Bob’s Story

And I’m sticking to it…

Hi!

It’s Bob.Bob with citation

Thanks for checking out the page.

Please contact me when you, your business, or organization, needs a band for your private or public event.

Cell  505 363-3500                                              

Home  505 255-2055

bgusch@aol.com

****

Here is the long version so get out the popcorn.

It all started a long time ago. As far as I can remember,  anyhow.

I was born into a blue-collar,  working class family in the early 1950’s. My father, John, was a steelworker, my mother, Sue, a stay at home ex pottery worker. My sister, Betty, 12 years older than myself, was like my second mother.

I always felt I had what I needed even thought one didn’t think or worry about it when you were at a young age. With factory work, it was always feast of famine. Work 7 days a week, 12 hours a day or be laid off. I do remember standing in line for government cheese at the local volunteer fire hall. Got to see the fire truck.

Growing up in New Castle, Pennsylvania was, in looking back, a good experience. We had neighborhoods and it was baby boomer time, so there were plenty of kids around and we were all out and about with no adult supervision, even though every adult knew who you were and what you were up to. With most of the group I ran around with being Catholic,church was very central in our upbringing. We attended Saints Phillip & James Catholic School, which just recently got torn down. You know the nun stories you always hear about; they were true. I had some wonderful nun teachers. The ones you liked never seemed to stay around very long. But, I had some who make the stories you hear seem tame. I won’t go into detail here but it would be considered child abuse now.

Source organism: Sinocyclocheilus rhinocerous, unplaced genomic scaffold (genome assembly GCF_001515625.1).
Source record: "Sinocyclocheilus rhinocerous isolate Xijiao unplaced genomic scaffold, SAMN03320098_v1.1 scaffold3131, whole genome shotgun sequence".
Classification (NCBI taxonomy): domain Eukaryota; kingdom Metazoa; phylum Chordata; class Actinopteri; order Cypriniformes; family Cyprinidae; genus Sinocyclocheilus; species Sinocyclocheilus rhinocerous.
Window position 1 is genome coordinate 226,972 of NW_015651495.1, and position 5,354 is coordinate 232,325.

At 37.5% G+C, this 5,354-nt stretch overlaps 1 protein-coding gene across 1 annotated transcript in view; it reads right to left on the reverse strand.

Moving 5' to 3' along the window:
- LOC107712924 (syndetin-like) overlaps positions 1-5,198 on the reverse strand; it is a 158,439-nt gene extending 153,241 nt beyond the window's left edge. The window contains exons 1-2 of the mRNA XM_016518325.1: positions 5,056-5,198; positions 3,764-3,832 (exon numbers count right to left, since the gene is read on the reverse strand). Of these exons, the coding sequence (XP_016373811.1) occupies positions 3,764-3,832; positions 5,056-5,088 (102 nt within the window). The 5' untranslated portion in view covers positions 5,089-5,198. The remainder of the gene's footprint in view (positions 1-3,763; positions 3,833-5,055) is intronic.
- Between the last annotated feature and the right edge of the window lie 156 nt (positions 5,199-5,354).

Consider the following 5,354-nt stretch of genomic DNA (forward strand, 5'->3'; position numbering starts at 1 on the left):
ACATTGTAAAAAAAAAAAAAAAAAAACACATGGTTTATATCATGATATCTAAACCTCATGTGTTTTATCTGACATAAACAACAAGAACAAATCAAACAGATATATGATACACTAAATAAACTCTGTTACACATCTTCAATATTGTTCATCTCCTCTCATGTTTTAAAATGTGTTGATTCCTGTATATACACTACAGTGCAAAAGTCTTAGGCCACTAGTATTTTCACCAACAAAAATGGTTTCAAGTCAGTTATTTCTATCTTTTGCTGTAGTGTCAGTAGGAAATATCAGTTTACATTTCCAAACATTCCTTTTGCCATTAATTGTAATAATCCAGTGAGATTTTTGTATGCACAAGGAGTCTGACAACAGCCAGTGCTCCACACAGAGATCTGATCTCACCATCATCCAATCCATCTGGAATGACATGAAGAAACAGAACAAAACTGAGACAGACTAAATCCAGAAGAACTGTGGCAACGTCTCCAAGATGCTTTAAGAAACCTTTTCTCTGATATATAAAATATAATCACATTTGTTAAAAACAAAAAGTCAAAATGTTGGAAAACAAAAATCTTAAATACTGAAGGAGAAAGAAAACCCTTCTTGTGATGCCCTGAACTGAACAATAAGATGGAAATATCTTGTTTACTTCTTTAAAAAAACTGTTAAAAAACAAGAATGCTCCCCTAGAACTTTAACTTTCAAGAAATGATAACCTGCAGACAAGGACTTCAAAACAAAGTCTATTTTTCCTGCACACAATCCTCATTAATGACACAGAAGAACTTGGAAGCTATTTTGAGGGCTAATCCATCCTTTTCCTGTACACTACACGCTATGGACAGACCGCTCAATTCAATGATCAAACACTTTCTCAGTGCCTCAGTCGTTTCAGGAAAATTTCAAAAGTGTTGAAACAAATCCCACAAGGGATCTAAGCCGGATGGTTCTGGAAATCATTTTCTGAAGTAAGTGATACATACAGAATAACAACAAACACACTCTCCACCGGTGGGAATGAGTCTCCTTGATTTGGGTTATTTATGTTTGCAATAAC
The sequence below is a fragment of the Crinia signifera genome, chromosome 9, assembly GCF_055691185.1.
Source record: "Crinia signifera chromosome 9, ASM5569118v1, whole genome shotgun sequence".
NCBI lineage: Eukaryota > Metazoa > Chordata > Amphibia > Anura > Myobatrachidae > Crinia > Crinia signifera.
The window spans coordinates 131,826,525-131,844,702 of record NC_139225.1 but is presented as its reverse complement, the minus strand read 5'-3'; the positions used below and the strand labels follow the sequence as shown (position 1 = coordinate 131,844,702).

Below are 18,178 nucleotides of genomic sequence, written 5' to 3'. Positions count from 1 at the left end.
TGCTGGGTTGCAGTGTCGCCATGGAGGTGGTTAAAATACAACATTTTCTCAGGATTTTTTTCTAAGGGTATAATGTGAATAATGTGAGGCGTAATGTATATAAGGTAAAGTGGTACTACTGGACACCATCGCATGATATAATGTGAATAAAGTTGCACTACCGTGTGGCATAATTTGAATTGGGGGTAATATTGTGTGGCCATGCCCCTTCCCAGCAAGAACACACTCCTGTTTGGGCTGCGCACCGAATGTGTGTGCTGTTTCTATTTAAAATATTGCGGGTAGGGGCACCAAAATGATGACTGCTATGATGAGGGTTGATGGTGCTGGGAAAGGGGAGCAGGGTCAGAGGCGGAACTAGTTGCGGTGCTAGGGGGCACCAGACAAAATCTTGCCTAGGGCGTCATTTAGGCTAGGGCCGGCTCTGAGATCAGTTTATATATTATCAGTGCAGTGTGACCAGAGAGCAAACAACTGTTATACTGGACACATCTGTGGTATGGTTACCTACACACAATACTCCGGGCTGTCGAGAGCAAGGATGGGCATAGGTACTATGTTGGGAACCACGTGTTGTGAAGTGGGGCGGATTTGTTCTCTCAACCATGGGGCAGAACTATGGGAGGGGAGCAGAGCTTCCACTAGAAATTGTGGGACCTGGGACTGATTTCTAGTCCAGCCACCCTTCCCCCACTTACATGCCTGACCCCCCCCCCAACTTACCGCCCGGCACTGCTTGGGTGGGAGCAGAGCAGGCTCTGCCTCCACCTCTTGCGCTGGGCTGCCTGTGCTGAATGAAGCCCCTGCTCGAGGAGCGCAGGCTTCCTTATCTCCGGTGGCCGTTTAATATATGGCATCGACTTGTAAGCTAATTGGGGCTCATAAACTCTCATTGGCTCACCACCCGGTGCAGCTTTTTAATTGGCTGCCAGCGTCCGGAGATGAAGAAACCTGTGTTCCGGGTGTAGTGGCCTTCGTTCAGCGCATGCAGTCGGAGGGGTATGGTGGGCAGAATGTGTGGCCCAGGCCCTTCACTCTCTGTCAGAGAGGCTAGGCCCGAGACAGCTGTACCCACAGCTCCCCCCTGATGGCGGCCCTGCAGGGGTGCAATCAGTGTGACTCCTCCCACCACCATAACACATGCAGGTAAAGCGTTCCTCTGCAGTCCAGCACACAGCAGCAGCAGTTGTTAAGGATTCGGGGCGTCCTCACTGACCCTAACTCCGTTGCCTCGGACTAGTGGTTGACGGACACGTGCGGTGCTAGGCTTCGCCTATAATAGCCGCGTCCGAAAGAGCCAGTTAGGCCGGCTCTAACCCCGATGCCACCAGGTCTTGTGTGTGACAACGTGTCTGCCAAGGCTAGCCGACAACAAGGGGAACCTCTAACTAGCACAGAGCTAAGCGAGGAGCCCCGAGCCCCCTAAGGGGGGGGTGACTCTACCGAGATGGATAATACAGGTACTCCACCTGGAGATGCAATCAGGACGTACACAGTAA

PJ’s, as we calle it, is where I got my first formal music education.

Miss Marie was our church organist and choir director. She was good. I knew that then without really thinking about it, but really know it now. We had a real pipe organ at church and after Sunday mass during the recessional she would crank that thing up to ten and all the heavens would open up. It excited me, anyway. She also gave piano lesson, which I didn’t take, and directed a youth choir, which I did participate in.

Aside from the church music, there were only three of us at that time that played any instrument in my grade level. Michael Dutchko played piano. He took lessons from Miss Marie. Bobby Calvert played clarinet. And me. I also played clarinet.

I don’t know what happened to Michael but the two of us named Bobby are both still playing the clarinet professionally.

Catholic school ended for us in the eighth grade. Then, off to public school. Ben Franklin Jr High to be exact.

OK, here goes. I had to walk to school, two miles, in the snow, ice, heat and humidity. Honest!